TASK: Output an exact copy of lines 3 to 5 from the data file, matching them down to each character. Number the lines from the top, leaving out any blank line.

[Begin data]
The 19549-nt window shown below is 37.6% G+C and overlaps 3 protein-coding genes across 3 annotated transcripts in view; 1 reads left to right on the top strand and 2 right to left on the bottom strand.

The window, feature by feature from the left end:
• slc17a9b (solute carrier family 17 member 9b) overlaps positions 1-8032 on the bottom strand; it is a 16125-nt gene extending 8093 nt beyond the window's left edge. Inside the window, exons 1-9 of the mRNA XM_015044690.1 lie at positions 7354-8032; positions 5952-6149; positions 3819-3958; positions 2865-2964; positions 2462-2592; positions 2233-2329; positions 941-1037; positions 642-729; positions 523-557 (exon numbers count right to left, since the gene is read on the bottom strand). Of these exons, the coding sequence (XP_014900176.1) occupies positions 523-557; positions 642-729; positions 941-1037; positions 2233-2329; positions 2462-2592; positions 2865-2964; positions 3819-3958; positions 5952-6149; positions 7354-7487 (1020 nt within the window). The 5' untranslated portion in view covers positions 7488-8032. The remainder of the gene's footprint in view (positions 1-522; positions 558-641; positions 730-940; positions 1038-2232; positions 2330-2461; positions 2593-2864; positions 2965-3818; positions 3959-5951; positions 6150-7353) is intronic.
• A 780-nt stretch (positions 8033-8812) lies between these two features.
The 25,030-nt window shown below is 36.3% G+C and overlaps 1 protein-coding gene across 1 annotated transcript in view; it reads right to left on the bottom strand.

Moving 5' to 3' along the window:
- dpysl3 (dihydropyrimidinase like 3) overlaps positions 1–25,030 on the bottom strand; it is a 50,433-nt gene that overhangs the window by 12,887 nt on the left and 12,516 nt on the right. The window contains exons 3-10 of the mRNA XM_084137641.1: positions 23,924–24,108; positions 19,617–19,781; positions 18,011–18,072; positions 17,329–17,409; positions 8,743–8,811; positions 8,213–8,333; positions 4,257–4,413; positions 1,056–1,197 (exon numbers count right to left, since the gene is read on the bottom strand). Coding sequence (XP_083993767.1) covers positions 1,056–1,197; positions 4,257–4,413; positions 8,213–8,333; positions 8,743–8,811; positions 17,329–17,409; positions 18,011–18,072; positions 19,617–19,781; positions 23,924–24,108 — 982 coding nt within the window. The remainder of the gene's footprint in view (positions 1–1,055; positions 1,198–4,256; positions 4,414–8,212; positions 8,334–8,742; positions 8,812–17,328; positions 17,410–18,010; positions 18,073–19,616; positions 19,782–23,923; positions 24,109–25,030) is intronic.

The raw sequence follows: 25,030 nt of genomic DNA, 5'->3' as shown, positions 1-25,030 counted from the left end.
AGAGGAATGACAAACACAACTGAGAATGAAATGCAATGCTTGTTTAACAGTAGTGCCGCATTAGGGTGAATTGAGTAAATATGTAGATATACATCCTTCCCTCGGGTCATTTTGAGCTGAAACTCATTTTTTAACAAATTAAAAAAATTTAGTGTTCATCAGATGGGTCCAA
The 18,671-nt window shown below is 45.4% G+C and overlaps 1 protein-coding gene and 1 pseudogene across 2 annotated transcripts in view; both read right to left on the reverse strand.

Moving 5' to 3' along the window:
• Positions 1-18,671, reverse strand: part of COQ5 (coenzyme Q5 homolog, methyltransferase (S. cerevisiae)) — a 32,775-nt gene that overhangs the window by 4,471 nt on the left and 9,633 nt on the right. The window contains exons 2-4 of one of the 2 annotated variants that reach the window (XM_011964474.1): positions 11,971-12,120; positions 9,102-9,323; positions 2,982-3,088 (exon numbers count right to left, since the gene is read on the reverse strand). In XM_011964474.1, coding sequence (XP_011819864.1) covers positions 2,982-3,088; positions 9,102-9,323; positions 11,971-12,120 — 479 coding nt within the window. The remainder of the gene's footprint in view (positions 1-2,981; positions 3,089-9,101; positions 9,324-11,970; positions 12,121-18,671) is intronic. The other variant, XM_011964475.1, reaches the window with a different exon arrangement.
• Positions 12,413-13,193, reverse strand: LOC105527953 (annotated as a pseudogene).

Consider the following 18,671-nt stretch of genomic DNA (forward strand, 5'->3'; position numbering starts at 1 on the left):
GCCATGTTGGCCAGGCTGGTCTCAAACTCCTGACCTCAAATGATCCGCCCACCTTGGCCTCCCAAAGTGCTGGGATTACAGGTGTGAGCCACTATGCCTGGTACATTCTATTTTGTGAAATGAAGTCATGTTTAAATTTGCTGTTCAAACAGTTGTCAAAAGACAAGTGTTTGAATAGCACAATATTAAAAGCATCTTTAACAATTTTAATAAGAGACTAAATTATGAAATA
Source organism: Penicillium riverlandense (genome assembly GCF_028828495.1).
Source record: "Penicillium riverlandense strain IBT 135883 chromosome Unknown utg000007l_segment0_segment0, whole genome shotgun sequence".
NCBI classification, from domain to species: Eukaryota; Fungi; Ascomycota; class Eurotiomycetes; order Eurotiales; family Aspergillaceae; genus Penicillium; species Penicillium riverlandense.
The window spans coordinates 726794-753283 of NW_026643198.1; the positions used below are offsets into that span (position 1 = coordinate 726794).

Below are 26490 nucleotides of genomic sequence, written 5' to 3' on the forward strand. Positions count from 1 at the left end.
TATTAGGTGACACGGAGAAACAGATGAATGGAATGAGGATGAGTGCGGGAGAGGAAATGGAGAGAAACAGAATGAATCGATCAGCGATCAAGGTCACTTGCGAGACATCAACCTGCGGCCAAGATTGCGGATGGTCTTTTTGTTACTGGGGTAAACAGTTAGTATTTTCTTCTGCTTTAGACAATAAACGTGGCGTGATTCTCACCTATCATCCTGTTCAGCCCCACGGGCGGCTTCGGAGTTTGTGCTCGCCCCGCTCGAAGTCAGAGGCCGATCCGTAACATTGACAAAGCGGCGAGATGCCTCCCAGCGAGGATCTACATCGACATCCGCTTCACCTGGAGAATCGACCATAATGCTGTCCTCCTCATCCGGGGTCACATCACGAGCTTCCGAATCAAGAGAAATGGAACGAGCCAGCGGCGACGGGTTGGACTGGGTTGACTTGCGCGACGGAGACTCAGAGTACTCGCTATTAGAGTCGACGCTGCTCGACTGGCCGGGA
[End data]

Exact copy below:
• slc17a9b (solute carrier family 17 member 9b) overlaps positions 1-8032 on the bottom strand; it is a 16125-nt gene extending 8093 nt beyond the window's left edge. Inside the window, exons 1-9 of the mRNA XM_015044690.1 lie at positions 7354-8032; positions 5952-6149; positions 3819-3958; positions 2865-2964; positions 2462-2592; positions 2233-2329; positions 941-1037; positions 642-729; positions 523-557 (exon numbers count right to left, since the gene is read on the bottom strand). Of these exons, the coding sequence (XP_014900176.1) occupies positions 523-557; positions 642-729; positions 941-1037; positions 2233-2329; positions 2462-2592; positions 2865-2964; positions 3819-3958; positions 5952-6149; positions 7354-7487 (1020 nt within the window). The 5' untranslated portion in view covers positions 7488-8032. The remainder of the gene's footprint in view (positions 1-522; positions 558-641; positions 730-940; positions 1038-2232; positions 2330-2461; positions 2593-2864; positions 2965-3818; positions 3959-5951; positions 6150-7353) is intronic.
• A 780-nt stretch (positions 8033-8812) lies between these two features.
The 25,030-nt window shown below is 36.3% G+C and overlaps 1 protein-coding gene across 1 annotated transcript in view; it reads right to left on the bottom strand.